This is specific to DESeq so someone else might be able to answer.

Quote:
4. What would be the explanatory power of the analysis? (My hope is that 16 different samples give enough information to obtain meaningful results, despite the absence of replicates?!)
More samples does not make up for lack of biological replicates. You have very little power in your question (what is unique to tissue B) except for the big obvious differences that you can hardly miss. Biological replicates are important.

Quote:
5. Would it be a great improvement to use technical replicates? (either 50bp paired end or 100bp stranded)
It's been shown several times in the literature that technical replicates in RNAsq are very tight and almost unnecessary for an experiment. This also depends on how deeply you've sequenced (if you don't have enough coverage, your variation is much higher). Tech reps are nice when you can afford them, but biological reps would be far more useful if you had to choose one.
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Old 03-06-2012, 11:28 AM   #4
chadn737
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What do you mean by "expression levels of a specific group of genes for a specific tissue." Are you wanting to know if they are differentially expressed in comparison to other tissues? Or maybe their expression level within that specific tissue in comparison to other genes within the same tissue?

For example, does it matter that gene A is expressed in tissue B and not tissue C, but at lower levels than tissue D? Or do you just want to know that the gene A is expressed more strongly than gene B in tissue B? Or do you just want to know that the gene is expressed at some level of significance?

Also, for #2 use all the genes and look at your genes of interest at the end.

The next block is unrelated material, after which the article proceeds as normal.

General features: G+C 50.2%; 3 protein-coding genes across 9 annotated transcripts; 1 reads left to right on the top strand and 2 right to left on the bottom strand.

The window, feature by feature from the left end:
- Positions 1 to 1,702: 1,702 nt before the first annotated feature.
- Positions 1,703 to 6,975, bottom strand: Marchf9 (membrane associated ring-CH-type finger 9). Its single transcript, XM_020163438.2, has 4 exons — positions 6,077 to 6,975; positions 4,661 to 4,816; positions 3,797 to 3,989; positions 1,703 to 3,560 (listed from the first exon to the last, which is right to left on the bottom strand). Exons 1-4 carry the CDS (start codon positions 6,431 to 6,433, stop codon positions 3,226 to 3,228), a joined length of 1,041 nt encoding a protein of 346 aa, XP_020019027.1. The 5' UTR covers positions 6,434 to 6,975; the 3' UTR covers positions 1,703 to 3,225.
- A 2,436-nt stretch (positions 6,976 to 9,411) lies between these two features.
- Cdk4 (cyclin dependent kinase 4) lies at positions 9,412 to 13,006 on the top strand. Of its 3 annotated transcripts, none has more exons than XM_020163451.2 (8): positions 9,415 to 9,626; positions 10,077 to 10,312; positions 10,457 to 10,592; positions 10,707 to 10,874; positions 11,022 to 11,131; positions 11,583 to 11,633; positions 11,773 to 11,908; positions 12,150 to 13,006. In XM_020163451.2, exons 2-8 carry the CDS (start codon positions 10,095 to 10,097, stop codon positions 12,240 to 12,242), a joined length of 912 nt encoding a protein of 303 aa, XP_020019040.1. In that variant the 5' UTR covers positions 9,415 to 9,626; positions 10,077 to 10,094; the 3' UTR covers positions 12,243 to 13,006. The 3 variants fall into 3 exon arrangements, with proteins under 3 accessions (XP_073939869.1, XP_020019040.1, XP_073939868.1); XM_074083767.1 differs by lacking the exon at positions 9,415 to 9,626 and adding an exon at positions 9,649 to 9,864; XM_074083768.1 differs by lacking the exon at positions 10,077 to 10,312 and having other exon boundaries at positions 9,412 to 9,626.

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Old 03-06-2012, 12:16 PM   #5
ETHANol
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You can sequence these samples. You can analyze them. And you might even find something interesting. But you'll never be able to publish it (or at least you shouldn't be able to). And you'll always be wondering if it is reproducible and what you would find if you had the replicates you need.

So go ahead and sequence them but your main priority should be in figuring out how you are going to get the replicates you need. If it's not possible, you should reconsider putting your time to something potentially more productive.
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Old 03-06-2012, 01:54 PM   #6
Simon Anders
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You definitely need to explain more about your design before one can answer you questions well. Are these samples from the same individual or each tissue from a different one? Do you expect that your genes of interest will typically have similar expression in all but one tissue? What do you hope to do with your result?
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Old 03-07-2012, 03:44 AM   #7
hanshart